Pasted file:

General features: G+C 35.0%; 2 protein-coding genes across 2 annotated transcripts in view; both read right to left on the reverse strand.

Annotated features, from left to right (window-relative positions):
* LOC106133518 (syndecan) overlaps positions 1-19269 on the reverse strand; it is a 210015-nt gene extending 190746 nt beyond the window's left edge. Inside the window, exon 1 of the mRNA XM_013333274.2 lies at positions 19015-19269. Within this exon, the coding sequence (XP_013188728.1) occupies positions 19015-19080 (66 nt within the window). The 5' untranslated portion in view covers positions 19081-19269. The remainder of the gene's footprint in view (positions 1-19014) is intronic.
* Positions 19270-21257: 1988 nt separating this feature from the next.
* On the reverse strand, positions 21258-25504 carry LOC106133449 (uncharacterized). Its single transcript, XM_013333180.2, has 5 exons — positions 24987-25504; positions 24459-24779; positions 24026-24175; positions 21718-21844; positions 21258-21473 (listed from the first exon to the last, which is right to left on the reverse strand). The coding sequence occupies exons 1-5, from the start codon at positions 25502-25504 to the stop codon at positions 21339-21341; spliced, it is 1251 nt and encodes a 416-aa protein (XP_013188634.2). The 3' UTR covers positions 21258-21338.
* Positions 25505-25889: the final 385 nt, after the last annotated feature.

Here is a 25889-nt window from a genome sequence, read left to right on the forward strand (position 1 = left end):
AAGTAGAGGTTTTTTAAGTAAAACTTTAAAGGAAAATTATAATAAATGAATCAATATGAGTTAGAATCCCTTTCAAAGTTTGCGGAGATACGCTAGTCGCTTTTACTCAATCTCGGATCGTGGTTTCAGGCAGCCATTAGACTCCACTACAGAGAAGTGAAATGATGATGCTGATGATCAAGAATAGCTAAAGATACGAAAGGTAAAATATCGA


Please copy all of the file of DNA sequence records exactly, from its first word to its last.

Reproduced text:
General features: G+C 35.0%; 2 protein-coding genes across 2 annotated transcripts in view; both read right to left on the reverse strand.

Annotated features, from left to right (window-relative positions):
* LOC106133518 (syndecan) overlaps positions 1-19269 on the reverse strand; it is a 210015-nt gene extending 190746 nt beyond the window's left edge. Inside the window, exon 1 of the mRNA XM_013333274.2 lies at positions 19015-19269. Within this exon, the coding sequence (XP_013188728.1) occupies positions 19015-19080 (66 nt within the window). The 5' untranslated portion in view covers positions 19081-19269. The remainder of the gene's footprint in view (positions 1-19014) is intronic.
* Positions 19270-21257: 1988 nt separating this feature from the next.
* On the reverse strand, positions 21258-25504 carry LOC106133449 (uncharacterized). Its single transcript, XM_013333180.2, has 5 exons — positions 24987-25504; positions 24459-24779; positions 24026-24175; positions 21718-21844; positions 21258-21473 (listed from the first exon to the last, which is right to left on the reverse strand). The coding sequence occupies exons 1-5, from the start codon at positions 25502-25504 to the stop codon at positions 21339-21341; spliced, it is 1251 nt and encodes a 416-aa protein (XP_013188634.2). The 3' UTR covers positions 21258-21338.
* Positions 25505-25889: the final 385 nt, after the last annotated feature.

Here is a 25889-nt window from a genome sequence, read left to right on the forward strand (position 1 = left end):
AAGTAGAGGTTTTTTAAGTAAAACTTTAAAGGAAAATTATAATAAATGAATCAATATGAGTTAGAATCCCTTTCAAAGTTTGCGGAGATACGCTAGTCGCTTTTACTCAATCTCGGATCGTGGTTTCAGGCAGCCATTAGACTCCACTACAGAGAAGTGAAATGATGATGCTGATGATCAAGAATAGCTAAAGATACGAAAGGTAAAATATCGA